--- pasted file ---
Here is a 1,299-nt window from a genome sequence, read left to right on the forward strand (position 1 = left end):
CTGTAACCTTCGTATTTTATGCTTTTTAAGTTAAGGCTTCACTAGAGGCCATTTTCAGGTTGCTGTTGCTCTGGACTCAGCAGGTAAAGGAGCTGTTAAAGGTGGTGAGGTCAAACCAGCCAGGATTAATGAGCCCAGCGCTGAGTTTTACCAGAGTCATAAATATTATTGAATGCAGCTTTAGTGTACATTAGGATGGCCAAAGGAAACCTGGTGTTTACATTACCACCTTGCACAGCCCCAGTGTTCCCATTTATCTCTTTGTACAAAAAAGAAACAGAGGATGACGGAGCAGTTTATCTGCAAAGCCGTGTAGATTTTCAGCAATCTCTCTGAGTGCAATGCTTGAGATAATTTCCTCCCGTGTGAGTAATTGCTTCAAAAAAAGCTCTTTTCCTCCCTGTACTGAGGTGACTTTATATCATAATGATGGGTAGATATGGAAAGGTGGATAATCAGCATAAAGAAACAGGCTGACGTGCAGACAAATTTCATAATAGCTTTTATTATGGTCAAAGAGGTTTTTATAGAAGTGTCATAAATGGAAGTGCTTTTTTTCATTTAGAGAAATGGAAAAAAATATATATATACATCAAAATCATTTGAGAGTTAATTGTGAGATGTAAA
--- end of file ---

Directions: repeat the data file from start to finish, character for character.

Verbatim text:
Here is a 1,299-nt window from a genome sequence, read left to right on the forward strand (position 1 = left end):
CTGTAACCTTCGTATTTTATGCTTTTTAAGTTAAGGCTTCACTAGAGGCCATTTTCAGGTTGCTGTTGCTCTGGACTCAGCAGGTAAAGGAGCTGTTAAAGGTGGTGAGGTCAAACCAGCCAGGATTAATGAGCCCAGCGCTGAGTTTTACCAGAGTCATAAATATTATTGAATGCAGCTTTAGTGTACATTAGGATGGCCAAAGGAAACCTGGTGTTTACATTACCACCTTGCACAGCCCCAGTGTTCCCATTTATCTCTTTGTACAAAAAAGAAACAGAGGATGACGGAGCAGTTTATCTGCAAAGCCGTGTAGATTTTCAGCAATCTCTCTGAGTGCAATGCTTGAGATAATTTCCTCCCGTGTGAGTAATTGCTTCAAAAAAAGCTCTTTTCCTCCCTGTACTGAGGTGACTTTATATCATAATGATGGGTAGATATGGAAAGGTGGATAATCAGCATAAAGAAACAGGCTGACGTGCAGACAAATTTCATAATAGCTTTTATTATGGTCAAAGAGGTTTTTATAGAAGTGTCATAAATGGAAGTGCTTTTTTTCATTTAGAGAAATGGAAAAAAATATATATATACATCAAAATCATTTGAGAGTTAATTGTGAGATGTAAA